How effective would antiviral vaccination and antiviral drug prevention and treatment strategies be for reducing the impact of the next influenza pandemic?





The issue

An influenza pandemic seems inevitable. The H5N1 influenza virus, known as the avian influenza, is currently circulating in Asia and has appeared in other regions. Avian influenza (flu), which has been transmitted from birds to humans on a limited basis, can be rapidly fatal, with a reported death rate of at least 50% in the documented human cases to date. If a human-to-human transmissible form emerges and spreads rapidly, it will pose a great threat to global public health, although the mortality rate may not be as high as that observed thus far. While various factors suggest that this strain could be the cause of the next pandemic, it is unknown when it will occur, whether it will be caused by H5N1 or another new virus or how severe it will be.

This report assembles and presents evidence on the potential effectiveness of antiviral vaccination and antiviral drug prevention and treatment for reducing the impact of an influenza pandemic caused by the avian flu virus or another viral strain.


Until the actual emergence of the influenza virus strain responsible for an influenza pandemic, there is no direct evidence of the effectiveness of vaccine and antiviral drug prevention and treatment strategies for lowering mortality and morbidity, or for containing or delaying the spread, of an influenza pandemic.

Direct evidence of the effectiveness of vaccine and antiviral drug prevention and treatment strategies for reducing the health impacts, lowering mortality and morbidity and stopping or limiting influenza pandemics is extremely limited. Even so, vaccination is well established as the most effective means of preventing influenza. However, vaccine development against a particular influenza strain can start only once a pandemic begins and the strain is identified. Then it can take another six months or more for mass production of the vaccine using current technology. Therefore, virus-specific vaccines are unlikely to be available during the initial wave of a pandemic.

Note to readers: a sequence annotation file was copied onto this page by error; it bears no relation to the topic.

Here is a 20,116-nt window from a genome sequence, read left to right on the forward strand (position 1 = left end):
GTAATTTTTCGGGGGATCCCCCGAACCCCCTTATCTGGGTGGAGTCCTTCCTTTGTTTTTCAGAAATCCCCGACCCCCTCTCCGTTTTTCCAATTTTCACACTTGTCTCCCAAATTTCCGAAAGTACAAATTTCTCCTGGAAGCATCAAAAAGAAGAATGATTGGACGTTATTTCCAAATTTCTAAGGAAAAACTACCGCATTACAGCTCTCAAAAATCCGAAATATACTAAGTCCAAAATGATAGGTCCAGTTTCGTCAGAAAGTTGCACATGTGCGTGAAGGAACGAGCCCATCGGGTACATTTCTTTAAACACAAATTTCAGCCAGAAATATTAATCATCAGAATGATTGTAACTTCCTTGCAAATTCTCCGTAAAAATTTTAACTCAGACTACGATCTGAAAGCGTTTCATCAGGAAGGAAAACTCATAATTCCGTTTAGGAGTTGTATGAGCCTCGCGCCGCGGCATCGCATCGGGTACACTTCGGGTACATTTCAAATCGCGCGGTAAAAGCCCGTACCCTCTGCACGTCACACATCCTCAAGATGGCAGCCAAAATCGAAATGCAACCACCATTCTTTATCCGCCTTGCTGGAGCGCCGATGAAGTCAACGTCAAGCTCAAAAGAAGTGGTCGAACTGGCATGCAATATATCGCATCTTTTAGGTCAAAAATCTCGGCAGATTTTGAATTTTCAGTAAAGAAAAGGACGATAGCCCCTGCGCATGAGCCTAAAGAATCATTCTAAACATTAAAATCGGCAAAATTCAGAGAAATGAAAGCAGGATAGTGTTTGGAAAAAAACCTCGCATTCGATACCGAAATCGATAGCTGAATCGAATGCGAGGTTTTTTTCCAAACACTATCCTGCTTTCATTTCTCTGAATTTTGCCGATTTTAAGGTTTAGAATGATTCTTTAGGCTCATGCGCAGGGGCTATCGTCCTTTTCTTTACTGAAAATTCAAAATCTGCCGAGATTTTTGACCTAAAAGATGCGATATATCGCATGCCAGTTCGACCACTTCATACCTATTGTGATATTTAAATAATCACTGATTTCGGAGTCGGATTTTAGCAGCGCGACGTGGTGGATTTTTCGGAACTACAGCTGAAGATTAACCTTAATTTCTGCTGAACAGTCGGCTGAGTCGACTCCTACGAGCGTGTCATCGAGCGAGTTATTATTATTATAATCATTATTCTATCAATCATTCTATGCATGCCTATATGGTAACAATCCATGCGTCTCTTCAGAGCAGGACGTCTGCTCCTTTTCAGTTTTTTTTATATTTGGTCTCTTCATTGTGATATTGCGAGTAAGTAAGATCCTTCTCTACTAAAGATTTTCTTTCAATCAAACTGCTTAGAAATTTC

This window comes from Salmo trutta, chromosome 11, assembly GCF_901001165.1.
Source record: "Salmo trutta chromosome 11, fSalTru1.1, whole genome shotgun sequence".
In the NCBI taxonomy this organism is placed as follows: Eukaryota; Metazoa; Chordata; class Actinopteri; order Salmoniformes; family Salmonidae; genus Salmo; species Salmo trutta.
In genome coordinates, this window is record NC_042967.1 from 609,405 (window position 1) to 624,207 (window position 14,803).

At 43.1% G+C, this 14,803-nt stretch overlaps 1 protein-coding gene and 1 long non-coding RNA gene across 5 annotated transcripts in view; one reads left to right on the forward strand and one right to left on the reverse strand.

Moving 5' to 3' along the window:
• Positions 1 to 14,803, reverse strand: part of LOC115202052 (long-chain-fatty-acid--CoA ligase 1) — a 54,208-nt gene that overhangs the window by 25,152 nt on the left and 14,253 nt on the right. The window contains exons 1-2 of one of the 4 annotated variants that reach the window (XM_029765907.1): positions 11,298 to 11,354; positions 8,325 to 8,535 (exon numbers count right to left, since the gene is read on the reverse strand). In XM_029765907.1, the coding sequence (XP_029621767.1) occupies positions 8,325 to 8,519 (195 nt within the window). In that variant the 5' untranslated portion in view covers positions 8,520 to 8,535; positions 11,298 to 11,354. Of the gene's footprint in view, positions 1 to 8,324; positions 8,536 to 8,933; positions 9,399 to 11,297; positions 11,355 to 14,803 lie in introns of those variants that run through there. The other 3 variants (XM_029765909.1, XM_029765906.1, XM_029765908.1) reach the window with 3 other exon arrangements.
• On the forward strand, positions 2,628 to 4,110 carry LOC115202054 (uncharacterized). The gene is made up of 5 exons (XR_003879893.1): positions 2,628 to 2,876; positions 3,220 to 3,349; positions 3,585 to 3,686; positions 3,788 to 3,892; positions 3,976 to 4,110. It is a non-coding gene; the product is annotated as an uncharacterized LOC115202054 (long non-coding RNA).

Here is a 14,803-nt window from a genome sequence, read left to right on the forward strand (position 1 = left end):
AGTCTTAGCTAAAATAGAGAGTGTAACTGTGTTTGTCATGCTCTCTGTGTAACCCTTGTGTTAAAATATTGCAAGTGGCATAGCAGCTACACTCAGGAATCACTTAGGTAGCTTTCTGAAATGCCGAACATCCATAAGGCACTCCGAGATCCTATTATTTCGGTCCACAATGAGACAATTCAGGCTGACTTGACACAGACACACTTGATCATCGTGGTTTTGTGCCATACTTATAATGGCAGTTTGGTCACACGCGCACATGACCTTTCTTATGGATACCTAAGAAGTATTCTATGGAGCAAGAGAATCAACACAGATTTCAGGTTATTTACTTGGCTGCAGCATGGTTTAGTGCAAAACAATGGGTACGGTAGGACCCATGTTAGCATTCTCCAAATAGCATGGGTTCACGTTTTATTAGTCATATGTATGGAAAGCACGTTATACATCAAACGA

Due to the lack of vaccine for a possible influenza pandemic and insufficient supplies of antiviral drugs for preventing or treating influenza, mass vaccination and use of antiviral drugs would probably be impracticable for a pandemic arising in the near future. Targeted use of vaccine – once it becomes available – and certain antiviral drugs in priority groups and infected patients is supported by available evidence. At least 50 mostly developed countries are moving to stockpile limited supplies of antiviral drugs, and some are also seeking to stockpile limited supplies of experimental vaccine for the H5N1 strain. However, the effectiveness of this strategy is uncertain. This vaccine is likely to be only minimally effective against evolving strains. The options for using antiviral drugs are limited by the resistance of prevailing flu strains to some of them, the possibility that pandemic strains may require higher doses and longer treatment regimens (as recommended for H5N1 infections) and the high costs of some antivirals. Other preventive strategies for which supporting evidence is limited include targeted vaccination with non-pandemic flu vaccine and targeted vaccination of poultry to reduce the spread of infection among poultry and transmission of a novel virus to humans.

Policy considerations

The impact of any strategies for vaccination and antiviral drug use depends on how soon the pandemic starts. If it starts when there is no vaccine available and only limited supplies of antiviral drugs, it is more likely that targeted strategies for vaccine and antiviral drug use will be the only potential options, and the vaccine will be less effective if the pandemic virus is a new strain. High priority strategies for closing existing gaps in pandemic response capacity include:

  • developing a detailed, cross-sectoral operational plan at global, regional and national levels for diminishing the impact of the initial one-to-three years of a pandemic;
  • increasing research on production of an effective vaccine;
  • further developing reverse genetics and cell culture based technology for more efficient vaccine production to replace current insufficient egg-based production;
  • increasing research on dose-stretching strategies such as adjuvants and intradermal injections to increase the number of doses that can be made from any given level of vaccine production capacity;
  • ensuring the manufacturing capacity to produce sufficient vaccine during the early stage of a pandemic, supported by increasing the use of interpandemic (seasonal) influenza vaccination in developed and developing countries;
  • accelerating formation of public-private partnerships for vaccine development;
  • increasing manufacturing capacity and stockpiling of likely effective antiviral drugs;
  • increasing research on new antiviral drugs; and
  • developing effective means for delivering preventive and therapeutic interventions.

Type of evidence

This synthesis is based on evidence from systematic reviews, narrative reviews, epidemiological and other observational studies, modelling and related analyses (based in part on clinical or epidemiological evidence), practice guidelines, other guidance and policy documents from national and international health agencies and recent news reports.